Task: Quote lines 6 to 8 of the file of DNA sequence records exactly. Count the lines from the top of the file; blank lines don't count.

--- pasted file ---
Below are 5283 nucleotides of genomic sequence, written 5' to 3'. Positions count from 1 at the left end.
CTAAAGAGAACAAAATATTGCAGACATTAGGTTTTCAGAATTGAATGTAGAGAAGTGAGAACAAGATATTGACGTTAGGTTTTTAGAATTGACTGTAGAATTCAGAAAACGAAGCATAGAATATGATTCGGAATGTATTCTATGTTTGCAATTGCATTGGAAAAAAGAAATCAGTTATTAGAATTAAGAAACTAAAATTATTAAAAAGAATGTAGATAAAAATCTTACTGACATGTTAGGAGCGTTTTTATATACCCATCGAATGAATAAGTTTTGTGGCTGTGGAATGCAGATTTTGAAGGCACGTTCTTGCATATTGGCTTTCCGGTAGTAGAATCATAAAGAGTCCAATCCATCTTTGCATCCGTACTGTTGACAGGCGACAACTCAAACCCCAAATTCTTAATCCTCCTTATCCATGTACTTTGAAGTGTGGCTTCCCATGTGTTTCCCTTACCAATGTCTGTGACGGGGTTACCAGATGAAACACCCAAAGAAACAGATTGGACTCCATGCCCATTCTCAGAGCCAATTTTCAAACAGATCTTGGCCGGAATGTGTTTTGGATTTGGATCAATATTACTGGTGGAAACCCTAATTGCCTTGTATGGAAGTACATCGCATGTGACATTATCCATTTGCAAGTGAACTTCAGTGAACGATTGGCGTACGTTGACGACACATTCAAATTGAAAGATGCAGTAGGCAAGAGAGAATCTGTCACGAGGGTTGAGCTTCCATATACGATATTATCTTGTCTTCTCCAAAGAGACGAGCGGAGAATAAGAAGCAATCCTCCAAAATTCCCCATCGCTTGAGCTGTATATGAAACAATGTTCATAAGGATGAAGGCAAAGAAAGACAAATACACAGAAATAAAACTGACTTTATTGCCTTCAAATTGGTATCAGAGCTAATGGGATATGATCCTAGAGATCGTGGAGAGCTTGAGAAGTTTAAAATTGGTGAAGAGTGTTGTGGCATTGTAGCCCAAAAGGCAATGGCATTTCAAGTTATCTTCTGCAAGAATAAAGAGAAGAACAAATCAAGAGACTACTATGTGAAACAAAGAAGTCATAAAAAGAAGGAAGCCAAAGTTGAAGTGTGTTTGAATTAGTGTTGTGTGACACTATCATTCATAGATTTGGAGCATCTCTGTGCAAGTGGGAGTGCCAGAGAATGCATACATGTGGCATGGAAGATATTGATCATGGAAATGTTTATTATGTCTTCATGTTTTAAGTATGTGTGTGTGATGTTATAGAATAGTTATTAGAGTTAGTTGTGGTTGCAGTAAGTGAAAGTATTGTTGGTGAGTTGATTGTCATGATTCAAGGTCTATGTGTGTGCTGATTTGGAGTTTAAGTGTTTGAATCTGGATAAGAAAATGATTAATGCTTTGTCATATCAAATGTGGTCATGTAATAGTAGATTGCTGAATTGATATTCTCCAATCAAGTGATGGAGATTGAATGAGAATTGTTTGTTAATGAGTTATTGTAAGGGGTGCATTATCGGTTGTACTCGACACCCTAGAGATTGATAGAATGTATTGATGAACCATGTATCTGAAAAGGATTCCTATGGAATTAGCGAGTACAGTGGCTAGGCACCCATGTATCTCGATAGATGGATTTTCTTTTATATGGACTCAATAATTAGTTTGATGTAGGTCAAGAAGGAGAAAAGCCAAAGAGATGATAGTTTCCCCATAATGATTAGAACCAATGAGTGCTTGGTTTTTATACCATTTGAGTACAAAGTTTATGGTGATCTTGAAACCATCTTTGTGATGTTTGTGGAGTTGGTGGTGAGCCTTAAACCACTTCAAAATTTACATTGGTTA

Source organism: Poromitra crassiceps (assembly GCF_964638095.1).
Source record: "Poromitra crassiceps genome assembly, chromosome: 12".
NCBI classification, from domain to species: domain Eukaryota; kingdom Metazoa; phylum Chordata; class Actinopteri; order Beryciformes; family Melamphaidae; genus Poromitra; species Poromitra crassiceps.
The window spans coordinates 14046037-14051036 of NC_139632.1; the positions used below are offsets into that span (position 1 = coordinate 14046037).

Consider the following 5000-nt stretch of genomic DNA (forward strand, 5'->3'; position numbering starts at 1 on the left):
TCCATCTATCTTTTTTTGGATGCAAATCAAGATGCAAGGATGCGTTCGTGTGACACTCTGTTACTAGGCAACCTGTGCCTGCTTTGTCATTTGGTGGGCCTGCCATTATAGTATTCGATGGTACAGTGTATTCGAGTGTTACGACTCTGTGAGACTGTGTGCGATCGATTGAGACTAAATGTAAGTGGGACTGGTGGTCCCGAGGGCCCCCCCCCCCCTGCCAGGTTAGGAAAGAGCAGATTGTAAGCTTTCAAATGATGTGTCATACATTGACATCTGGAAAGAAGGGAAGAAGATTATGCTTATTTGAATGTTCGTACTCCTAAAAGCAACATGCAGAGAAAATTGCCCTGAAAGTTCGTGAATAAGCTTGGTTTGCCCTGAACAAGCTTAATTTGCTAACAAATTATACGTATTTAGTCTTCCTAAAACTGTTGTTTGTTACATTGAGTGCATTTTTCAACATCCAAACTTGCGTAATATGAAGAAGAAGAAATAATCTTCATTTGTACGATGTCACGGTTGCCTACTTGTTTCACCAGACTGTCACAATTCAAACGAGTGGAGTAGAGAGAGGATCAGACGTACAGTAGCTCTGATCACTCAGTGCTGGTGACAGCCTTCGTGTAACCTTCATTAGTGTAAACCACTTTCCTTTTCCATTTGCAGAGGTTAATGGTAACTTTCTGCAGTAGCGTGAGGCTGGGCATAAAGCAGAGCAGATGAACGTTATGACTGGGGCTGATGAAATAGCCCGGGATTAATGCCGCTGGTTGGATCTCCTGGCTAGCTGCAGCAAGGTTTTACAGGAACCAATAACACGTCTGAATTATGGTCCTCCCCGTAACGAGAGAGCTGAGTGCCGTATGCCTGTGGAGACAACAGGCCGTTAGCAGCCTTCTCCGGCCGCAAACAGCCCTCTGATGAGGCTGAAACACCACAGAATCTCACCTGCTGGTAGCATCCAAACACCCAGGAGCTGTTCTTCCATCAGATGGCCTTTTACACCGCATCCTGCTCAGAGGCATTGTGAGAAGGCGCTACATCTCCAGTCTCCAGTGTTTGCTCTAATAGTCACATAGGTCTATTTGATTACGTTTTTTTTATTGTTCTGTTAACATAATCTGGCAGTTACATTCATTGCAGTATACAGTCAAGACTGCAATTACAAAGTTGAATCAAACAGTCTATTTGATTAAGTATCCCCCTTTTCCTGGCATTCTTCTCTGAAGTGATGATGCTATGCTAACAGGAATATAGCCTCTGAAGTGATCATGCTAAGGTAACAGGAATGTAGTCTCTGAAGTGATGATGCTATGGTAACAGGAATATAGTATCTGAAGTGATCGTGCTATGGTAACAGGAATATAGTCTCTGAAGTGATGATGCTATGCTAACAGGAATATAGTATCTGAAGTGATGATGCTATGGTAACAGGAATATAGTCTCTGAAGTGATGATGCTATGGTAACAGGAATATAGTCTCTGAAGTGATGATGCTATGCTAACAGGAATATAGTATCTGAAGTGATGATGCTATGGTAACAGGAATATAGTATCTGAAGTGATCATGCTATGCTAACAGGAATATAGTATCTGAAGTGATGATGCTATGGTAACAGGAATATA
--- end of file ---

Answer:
The window spans coordinates 14046037-14051036 of NC_139632.1; the positions used below are offsets into that span (position 1 = coordinate 14046037).

Consider the following 5000-nt stretch of genomic DNA (forward strand, 5'->3'; position numbering starts at 1 on the left):
TCCATCTATCTTTTTTTGGATGCAAATCAAGATGCAAGGATGCGTTCGTGTGACACTCTGTTACTAGGCAACCTGTGCCTGCTTTGTCATTTGGTGGGCCTGCCATTATAGTATTCGATGGTACAGTGTATTCGAGTGTTACGACTCTGTGAGACTGTGTGCGATCGATTGAGACTAAATGTAAGTGGGACTGGTGGTCCCGAGGGCCCCCCCCCCCCTGCCAGGTTAGGAAAGAGCAGATTGTAAGCTTTCAAATGATGTGTCATACATTGACATCTGGAAAGAAGGGAAGAAGATTATGCTTATTTGAATGTTCGTACTCCTAAAAGCAACATGCAGAGAAAATTGCCCTGAAAGTTCGTGAATAAGCTTGGTTTGCCCTGAACAAGCTTAATTTGCTAACAAATTATACGTATTTAGTCTTCCTAAAACTGTTGTTTGTTACATTGAGTGCATTTTTCAACATCCAAACTTGCGTAATATGAAGAAGAAGAAATAATCTTCATTTGTACGATGTCACGGTTGCCTACTTGTTTCACCAGACTGTCACAATTCAAACGAGTGGAGTAGAGAGAGGATCAGACGTACAGTAGCTCTGATCACTCAGTGCTGGTGACAGCCTTCGTGTAACCTTCATTAGTGTAAACCACTTTCCTTTTCCATTTGCAGAGGTTAATGGTAACTTTCTGCAGTAGCGTGAGGCTGGGCATAAAGCAGAGCAGATGAACGTTATGACTGGGGCTGATGAAATAGCCCGGGATTAATGCCGCTGGTTGGATCTCCTGGCTAGCTGCAGCAAGGTTTTACAGGAACCAATAACACGTCTGAATTATGGTCCTCCCCGTAACGAGAGAGCTGAGTGCCGTATGCCTGTGGAGACAACAGGCCGTTAGCAGCCTTCTCCGGCCGCAAACAGCCCTCTGATGAGGCTGAAACACCACAGAATCTCACCTGCTGGTAGCATCCAAACACCCAGGAGCTGTTCTTCCATCAGATGGCCTTTTACACCGCATCCTGCTCAGAGGCATTGTGAGAAGGCGCTACATCTCCAGTCTCCAGTGTTTGCTCTAATAGTCACATAGGTCTATTTGATTACGTTTTTTTTATTGTTCTGTTAACATAATCTGGCAGTTACATTCATTGCAGTATACAGTCAAGACTGCAATTACAAAGTTGAATCAAACAGTCTATTTGATTAAGTATCCCCCTTTTCCTGGCATTCTTCTCTGAAGTGATGATGCTATGCTAACAGGAATATAGCCTCTGAAGTGATCATGCTAAGGTAACAGGAATGTAGTCTCTGAAGTGATGATGCTATGGTAACAGGAATATAGTATCTGAAGTGATCGTGCTATGGTAACAGGAATATAGTCTCTGAAGTGATGATGCTATGCTAACAGGAATATAGTATCTGAAGTGATGATGCTATGGTAACAGGAATATAGTCTCTGAAGTGATGATGCTATGGTAACAGGAATATAGTCTCTGAAGTGATGATGCTATGCTAACAGGAATATAGTATCTGAAGTGATGATGCTATGGTAACAGGAATATAGTATCTGAAGTGATCATGCTATGCTAACAGGAATATAGTATCTGAAGTGATGATGCTATGGTAACAGGAATATA